Ever since it was created, marketing has been searching for its identity as a field. This means that the huge variety of individuals and teams who are supposed to provide a foundation of common skills find themselves without a clear consensus.
Knowing how to do something, like a craftsman, is different from knowing how to make connections, mobilising different skills and teams to successfully complete a project.
The versatile marketer
The often debated difference resides in the acceptability threshold: versatile candidates aim to and may appear to have mastered multiple specialisations. In the case of marketing, it is not necessarily an advantage to be an expert in multiple areas (nor is it likely to be possible). It may be more important to have analytical skills and big-picture thinking, in order to construct a multichannel strategy for a product, rather than be able to perfectly execute a task. In 2022, everything is about interconnections. Knowing how to do something, like a craftsman, is different from knowing how to make connections, mobilising different skills and teams to successfully complete a project.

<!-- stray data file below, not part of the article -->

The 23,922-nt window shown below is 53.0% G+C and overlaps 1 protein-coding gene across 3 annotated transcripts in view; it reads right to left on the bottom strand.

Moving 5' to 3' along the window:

Specialisation and cross-functionality: two approaches in service of operations?
Specialisation is often seen as the opposite of cross-functionality. And yet, both serve a common aim: operational efficiency. Such efficiency is critical for both large and small companies, as it involves maximising an employee’s immediate return on investment (ROI).
In a small company, a cross-functional or versatile marketer may be able to launch digital paid acquisition campaigns, do SEO for a website, set up content marketing initiatives, and more. As for specialised marketers, they will be able to optimise one of these projects. It is purely a question of operational vision in service of managerial objectives.
Nearly 80 percent of digitally maturing entities reward cross-functional collaboration versus only 34 percent of companies at early stages of digital development.Digital Business Dissolves Silos, Deloitte for The Wall Street Journal
Is impact the key to the debate?
Cross-functional profiles are exposed to a large number of seemingly useful trade-oriented solutions – with functions that may seem essential at a certain moment in time but whose impact in the medium term is questionable.